The Guardian (March 28, 2015) published my account of tracing my birth mother through the classified ads of a local paper. During that process, I kept a diary, mostly in the form of poetry, and below are two poems which specifically relate to the images which accompanied that article. (For link see 'Other Writing' on this site).
Lost Children of Ireland
I swear, what you cannot find
classified in the Galway Gazette,
you’ll never forget -
Place settings for thirteen.
Twelve ewes a breeding.
One gold ring.
It’ll tell you the day when the Lord
will judge the fornicating
and the dying,
and there’s Sorley the Stumpman,
he’ll leave you limbless
or Gypsy Rose – she’s retiring -
who knows what the future
holds for her?
And for anyone out there
who once lost a daughter,
take a flutter
on the missing persons page,
where there’s a reader
in search of her mother.
Photograph of a little girl, Bristol, 1960
The little girl is lit from behind by a circular window.
These portholes transformed the suburban houses
in this city of slaves into ocean liners, whose owners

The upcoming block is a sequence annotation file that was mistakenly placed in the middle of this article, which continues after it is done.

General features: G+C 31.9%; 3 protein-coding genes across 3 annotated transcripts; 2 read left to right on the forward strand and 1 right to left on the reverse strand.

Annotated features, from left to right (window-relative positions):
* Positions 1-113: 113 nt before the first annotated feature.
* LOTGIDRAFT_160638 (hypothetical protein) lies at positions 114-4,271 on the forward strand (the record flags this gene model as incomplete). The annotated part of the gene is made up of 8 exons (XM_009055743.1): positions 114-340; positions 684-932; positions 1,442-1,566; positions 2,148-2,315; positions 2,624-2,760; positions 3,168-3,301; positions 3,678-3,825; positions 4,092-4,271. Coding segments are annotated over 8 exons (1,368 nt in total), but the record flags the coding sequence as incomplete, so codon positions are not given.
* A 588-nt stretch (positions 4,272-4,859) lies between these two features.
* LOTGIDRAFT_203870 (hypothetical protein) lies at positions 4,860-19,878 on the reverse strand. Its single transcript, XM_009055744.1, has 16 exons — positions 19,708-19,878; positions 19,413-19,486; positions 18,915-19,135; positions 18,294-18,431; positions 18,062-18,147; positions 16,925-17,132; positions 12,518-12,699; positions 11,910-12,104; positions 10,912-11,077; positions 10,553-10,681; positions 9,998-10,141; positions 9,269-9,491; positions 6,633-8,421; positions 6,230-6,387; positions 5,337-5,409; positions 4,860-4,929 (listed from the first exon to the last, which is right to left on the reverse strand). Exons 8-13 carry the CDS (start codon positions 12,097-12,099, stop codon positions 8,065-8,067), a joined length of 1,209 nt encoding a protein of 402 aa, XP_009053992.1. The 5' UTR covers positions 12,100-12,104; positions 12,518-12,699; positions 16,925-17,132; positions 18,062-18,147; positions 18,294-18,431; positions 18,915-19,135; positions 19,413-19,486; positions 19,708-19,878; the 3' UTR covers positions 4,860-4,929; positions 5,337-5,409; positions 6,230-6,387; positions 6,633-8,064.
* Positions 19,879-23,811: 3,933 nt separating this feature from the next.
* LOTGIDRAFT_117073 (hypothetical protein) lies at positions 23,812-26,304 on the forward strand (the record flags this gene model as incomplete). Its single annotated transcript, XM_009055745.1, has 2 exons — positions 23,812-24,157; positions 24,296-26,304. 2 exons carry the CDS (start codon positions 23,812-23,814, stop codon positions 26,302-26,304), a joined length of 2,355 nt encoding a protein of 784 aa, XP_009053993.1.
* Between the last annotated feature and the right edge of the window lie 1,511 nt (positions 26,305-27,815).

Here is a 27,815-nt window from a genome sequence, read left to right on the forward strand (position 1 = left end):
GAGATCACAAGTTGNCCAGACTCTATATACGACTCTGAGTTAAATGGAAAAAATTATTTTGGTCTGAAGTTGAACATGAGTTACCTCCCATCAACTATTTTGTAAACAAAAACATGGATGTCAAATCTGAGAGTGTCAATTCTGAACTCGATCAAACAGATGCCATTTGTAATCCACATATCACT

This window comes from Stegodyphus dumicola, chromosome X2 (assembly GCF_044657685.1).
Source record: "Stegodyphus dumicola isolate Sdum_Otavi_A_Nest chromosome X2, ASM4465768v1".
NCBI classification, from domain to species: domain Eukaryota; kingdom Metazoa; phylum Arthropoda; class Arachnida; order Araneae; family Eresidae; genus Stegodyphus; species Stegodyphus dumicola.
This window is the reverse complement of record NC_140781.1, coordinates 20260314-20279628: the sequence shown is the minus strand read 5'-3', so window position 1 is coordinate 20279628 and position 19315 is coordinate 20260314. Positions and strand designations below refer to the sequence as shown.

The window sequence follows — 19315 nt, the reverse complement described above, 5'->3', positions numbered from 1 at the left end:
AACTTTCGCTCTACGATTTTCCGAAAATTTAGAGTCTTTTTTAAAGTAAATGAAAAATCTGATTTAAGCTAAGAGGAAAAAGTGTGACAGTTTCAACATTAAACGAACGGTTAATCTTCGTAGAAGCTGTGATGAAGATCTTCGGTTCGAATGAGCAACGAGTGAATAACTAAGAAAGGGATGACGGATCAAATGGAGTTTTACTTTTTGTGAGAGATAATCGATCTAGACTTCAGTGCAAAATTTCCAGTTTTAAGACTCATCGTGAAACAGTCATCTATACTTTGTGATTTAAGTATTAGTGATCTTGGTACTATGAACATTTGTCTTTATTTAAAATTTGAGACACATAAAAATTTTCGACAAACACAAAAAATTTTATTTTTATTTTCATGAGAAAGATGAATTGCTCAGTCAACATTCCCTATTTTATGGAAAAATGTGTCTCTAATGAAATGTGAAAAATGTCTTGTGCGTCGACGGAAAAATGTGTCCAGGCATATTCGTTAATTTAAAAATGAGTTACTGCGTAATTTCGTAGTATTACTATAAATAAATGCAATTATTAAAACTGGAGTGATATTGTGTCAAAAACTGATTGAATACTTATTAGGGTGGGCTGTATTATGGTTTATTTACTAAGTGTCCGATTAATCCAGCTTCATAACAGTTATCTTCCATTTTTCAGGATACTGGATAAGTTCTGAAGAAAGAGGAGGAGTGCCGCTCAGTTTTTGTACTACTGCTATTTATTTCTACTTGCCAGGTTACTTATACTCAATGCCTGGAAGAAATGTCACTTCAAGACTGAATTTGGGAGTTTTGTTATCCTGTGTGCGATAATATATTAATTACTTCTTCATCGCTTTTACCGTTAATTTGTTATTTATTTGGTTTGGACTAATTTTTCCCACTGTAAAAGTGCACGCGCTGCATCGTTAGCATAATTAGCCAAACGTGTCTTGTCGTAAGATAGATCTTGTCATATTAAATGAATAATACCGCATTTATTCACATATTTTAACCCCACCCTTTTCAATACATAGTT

trimmed their sails for Ireland, where trade in commodities
was brisk as the westerlies, where seeded and ripened
and numbered by nuns, lay the home market babies.
To the left of the little girl, a few Christmas roses,
in keeping with the rural theme and hand embroidered lace,
the daisies in the smocking and the spotless cotton
of the party dress, and oh! the cleanliness, the godliness,
the whiteness of her unsmiling face; her ill conceived
beginnings soft focused from the picture and forgotten.
The little girl holds her favourite toy and the photographer
Is pleased with the contrasts and similarities,
The way its white eyes stare like moons and hers
Pool black at him, the way both smiles are stitched.
How well conceived this study in black and white photography,
the picture of the two of us, my gollywog and me.